#EducationforAll“, we say. “Getting to Zero“, we say.

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Build it yourself: Welcome to the tech for citizen engagement challenge

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Filed under: Development Governance Peace and security Social innovation


It’s called the IKEA effect.

You value something more when you’ve helped build it.

Surely anyone who’s ever suffered through a harrowing afternoon assembling that pernickety SVÄRTA loft bed frame can recall the swell of pride and accomplishment after finally figuring it out.

Might not a similar thing be the case when it comes to the various institutions of governance?

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Serious gaming futures or: How I learned to stop worrying and love the post-it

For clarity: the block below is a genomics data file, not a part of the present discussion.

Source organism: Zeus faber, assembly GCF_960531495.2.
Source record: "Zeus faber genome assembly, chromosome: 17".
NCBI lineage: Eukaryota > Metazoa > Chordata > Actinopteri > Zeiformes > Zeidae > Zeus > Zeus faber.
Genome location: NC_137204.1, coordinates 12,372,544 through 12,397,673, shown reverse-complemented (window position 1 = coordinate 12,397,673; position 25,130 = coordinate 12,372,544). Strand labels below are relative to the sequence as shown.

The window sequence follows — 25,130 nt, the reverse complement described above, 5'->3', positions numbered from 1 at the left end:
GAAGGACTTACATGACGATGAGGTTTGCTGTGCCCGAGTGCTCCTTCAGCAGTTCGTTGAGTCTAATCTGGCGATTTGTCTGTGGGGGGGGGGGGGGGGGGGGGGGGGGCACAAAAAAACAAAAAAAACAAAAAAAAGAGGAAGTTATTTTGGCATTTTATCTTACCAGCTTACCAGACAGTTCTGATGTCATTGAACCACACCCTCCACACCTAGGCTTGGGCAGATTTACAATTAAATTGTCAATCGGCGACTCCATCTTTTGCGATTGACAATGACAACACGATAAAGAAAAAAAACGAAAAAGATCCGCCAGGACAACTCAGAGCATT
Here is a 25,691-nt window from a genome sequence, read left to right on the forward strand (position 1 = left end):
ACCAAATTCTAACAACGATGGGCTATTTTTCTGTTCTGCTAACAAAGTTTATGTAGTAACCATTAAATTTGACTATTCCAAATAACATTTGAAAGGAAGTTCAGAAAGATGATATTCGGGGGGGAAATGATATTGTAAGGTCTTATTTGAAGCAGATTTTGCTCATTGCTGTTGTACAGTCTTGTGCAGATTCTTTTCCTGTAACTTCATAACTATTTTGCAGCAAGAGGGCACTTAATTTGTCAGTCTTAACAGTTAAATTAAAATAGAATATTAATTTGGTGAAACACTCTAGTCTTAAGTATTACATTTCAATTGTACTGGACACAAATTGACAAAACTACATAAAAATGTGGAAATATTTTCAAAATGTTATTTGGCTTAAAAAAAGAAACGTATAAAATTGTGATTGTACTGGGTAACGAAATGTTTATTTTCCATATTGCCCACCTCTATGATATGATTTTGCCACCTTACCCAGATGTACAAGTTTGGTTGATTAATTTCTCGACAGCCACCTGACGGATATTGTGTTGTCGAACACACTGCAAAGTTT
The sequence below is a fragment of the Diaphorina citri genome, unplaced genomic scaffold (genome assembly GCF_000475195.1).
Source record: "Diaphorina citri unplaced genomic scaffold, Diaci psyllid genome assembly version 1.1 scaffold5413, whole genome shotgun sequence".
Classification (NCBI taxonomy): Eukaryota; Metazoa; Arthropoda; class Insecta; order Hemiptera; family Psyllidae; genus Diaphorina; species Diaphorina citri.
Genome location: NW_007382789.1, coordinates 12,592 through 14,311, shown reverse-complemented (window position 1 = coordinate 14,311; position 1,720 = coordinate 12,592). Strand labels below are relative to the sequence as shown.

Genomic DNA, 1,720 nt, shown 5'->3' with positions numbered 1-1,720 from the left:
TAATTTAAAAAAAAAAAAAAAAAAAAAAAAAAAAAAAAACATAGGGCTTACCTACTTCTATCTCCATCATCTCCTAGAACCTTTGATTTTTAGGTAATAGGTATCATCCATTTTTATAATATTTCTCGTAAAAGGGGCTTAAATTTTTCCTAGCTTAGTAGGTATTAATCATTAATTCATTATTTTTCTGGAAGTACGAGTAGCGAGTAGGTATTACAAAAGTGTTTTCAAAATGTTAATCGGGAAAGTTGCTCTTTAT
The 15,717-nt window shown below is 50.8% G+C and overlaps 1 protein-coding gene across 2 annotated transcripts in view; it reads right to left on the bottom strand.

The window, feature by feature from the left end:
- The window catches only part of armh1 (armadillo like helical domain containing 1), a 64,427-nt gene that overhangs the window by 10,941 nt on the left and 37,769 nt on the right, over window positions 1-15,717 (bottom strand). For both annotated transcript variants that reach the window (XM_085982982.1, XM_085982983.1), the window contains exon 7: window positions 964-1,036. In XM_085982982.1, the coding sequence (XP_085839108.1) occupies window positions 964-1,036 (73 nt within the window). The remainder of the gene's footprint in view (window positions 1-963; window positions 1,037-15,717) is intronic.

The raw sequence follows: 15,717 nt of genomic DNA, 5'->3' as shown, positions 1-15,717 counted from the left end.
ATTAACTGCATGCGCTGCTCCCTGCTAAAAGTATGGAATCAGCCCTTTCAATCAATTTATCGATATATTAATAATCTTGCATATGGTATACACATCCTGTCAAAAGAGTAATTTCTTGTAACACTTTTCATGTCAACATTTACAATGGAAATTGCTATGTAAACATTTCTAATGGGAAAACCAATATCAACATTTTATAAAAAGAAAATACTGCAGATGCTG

Filed under: Climate change Development 2.0 Guest posts Social innovation

wall of postits

The post-it and the machine: Read the author’s previous dispatch from Strumica (Photo: Kevin Cheng)

You know how most workshops go.

You write on post-its or a printed booklet. You break into small groups or engage in some world-café-style discussions. You are present, attentive, and engaged… for at least the first hour or so.

Then it strikes.

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A bright idea for a green business in rural Tajikistan

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Filed under: Central Asia Environment


Work in progress: Empowering women in Tajikistan to become promoters of green energy

With an incredible 300+ sunny days a year, Tajikistan seems primed to be a solar powered force to be reckoned with.

A recent UNECE report notes that solar power “could satisfy 60%–80% of the population’s demand for 10 months in the year.”

Solar business makes a lot of sense for a country that has a vast potential for solar energy – and where power shortages during the winter are more the rule than exception.